SOA Framed for Key Verticals


BEA Systems is ramping up its
approach to service-oriented architecture by helping customers
plan distributed computing architectures in key vertical markets.


The new BEA Enterprise Solutions program includes software from the
company’s WebLogic Platform 8.1, sales and marketing and services to
address
financial services, manufacturing, retail, telecommunications,
logistics and
government markets.


Mark Atherton, vice president of the enterprise solutions group at BEA,
said
these are all key vertical markets BEA sees as positive growth areas
for
SOAs , distributed computing models that reuse software
components.


The San Jose, Calif., software maker has composed five frameworks to
deal
with the vertical segments, using its WebLogic Platform software as the
fulcrum to generate more sales.


The program addresses integration pain points by helping companies
corral
customer service processes across multiple channels and rendering them
through one scope. For example, Atherton said the program offers a
customized self-service portal where customers can manage service
requests,
check status and pay bills in real time.


With RFID skyrocketing to the top of many retailers’ tech priority list, BEA has created a framework for automating business processes made possible by
the nascent radio frequency technology.


Atherton said this package will use the real-time event integration and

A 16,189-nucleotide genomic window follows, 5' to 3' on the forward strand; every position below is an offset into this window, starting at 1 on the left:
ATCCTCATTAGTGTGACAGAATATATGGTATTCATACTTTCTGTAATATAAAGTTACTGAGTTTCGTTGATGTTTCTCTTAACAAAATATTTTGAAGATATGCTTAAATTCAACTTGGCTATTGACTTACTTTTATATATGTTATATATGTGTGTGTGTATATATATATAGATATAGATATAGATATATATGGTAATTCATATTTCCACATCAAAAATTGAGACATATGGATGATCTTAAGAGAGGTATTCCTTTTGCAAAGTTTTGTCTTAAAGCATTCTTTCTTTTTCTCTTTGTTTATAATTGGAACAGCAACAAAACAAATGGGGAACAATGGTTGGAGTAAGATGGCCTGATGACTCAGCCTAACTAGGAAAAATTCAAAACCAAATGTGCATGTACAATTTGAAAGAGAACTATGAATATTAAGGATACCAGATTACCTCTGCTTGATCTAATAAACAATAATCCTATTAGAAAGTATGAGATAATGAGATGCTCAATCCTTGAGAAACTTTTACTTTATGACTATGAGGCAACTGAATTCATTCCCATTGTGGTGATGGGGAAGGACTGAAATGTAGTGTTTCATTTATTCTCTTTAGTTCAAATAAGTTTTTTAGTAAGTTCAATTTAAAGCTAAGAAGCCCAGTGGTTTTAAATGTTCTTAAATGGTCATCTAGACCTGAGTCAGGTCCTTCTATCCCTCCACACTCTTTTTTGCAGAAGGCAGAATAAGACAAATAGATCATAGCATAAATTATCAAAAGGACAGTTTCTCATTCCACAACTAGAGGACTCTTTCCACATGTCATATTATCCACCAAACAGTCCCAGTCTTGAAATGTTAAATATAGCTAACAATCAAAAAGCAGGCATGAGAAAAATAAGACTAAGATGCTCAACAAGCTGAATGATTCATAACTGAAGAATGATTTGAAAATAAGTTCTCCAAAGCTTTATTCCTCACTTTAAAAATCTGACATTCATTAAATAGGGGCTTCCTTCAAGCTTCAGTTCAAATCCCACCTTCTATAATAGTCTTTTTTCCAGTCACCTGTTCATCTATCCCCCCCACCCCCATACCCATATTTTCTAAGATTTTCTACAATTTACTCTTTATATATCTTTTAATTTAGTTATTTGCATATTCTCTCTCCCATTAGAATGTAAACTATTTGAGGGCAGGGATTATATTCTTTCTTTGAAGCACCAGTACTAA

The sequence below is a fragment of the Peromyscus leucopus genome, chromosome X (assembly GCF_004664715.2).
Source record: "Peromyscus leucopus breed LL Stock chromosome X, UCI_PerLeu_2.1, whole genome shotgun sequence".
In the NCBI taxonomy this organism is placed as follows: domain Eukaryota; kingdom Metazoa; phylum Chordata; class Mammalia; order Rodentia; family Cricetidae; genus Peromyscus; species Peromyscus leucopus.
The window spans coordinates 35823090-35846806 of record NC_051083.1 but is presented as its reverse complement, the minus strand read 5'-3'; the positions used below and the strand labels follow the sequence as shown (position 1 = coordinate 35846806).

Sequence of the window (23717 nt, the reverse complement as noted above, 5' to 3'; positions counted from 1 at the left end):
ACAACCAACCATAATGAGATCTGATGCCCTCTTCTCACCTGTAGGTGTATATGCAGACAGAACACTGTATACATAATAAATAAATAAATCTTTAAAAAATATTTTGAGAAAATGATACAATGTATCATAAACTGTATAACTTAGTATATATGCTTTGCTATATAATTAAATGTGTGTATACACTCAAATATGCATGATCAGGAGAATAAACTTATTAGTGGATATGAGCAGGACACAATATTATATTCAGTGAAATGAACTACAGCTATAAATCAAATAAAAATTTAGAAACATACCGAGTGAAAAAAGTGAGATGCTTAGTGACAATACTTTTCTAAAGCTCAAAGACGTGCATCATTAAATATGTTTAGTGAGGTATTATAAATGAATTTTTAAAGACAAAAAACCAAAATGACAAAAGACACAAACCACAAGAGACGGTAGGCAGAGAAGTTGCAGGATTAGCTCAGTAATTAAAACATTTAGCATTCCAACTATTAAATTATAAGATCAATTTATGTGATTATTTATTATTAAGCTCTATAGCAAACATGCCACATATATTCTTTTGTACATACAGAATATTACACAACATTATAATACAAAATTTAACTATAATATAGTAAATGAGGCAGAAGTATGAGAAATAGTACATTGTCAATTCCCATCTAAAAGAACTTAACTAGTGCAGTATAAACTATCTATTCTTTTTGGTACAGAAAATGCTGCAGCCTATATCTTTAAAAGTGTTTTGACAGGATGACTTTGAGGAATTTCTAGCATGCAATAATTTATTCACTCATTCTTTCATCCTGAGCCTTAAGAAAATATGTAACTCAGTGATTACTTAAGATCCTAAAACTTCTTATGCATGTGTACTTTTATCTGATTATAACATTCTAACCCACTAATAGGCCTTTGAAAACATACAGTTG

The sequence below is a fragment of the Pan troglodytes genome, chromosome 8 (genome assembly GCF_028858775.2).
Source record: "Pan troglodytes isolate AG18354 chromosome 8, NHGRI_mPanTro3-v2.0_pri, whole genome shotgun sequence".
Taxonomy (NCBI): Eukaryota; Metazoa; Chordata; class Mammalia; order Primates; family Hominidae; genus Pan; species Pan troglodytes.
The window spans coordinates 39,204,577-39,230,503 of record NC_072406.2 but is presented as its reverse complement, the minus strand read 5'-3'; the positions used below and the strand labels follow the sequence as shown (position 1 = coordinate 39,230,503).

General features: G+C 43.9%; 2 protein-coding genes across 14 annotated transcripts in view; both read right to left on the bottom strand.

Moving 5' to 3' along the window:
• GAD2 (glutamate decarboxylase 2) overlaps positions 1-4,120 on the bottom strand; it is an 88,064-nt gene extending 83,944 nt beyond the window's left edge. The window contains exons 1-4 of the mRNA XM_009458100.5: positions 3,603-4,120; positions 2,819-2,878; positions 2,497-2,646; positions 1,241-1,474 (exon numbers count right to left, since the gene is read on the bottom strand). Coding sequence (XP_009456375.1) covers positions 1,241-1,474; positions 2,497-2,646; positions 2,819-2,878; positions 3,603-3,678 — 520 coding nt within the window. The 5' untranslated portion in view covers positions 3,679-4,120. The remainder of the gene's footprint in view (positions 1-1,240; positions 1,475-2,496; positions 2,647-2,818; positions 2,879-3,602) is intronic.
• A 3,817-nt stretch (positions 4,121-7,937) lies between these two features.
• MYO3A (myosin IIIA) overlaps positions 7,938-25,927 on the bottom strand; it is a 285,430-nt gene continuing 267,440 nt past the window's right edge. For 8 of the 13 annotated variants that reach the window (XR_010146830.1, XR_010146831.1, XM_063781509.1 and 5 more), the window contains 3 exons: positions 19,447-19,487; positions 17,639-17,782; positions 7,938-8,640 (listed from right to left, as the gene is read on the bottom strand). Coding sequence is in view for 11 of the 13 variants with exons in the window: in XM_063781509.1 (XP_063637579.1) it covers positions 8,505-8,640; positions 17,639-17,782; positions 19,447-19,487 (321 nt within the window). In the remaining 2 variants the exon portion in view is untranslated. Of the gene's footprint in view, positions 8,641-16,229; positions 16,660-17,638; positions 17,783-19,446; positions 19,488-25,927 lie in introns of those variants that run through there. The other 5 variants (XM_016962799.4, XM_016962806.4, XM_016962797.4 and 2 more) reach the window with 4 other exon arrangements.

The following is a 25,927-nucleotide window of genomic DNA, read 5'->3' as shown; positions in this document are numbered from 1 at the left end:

business process automation perks from WebLogic to help retailers
increase
revenue by improving public safety through product recalls, reducing
out-of-stocks and improving margin through reduced product diversions.


In a logistics capacity, the employee service framework is designed to
improve the productivity of workers; it includes benefits
administration, performance review or employee status change, all enabled by WebLogic
and software from partners such as Hyperion and Documentum.


For telecommunications, the service delivery schema aims to help
companies
quickly offer digital and data services that can be tied to operations
support systems.


Financial firms may get a lift from the trade processing offering,
which
addresses securities firms requirements to integrate the trade process.
For
example, the package provides a model for institutional portals to
facilitate input and monitoring of block trades, research portals for
content-sensitive filtering and cross-product clearance and settlement
services.


Though still in a very early stage, companies like IBM , BEA
and a raft of smaller vendors such as Actional, Amberpoint and Digital
Evolution claim they are seeing steady growth in the demand for
new-wave
distributed computing. IDC estimates the Web services software market,
a
subset of the broad service-driven market, will be worth $3.2 billion
by
2008.

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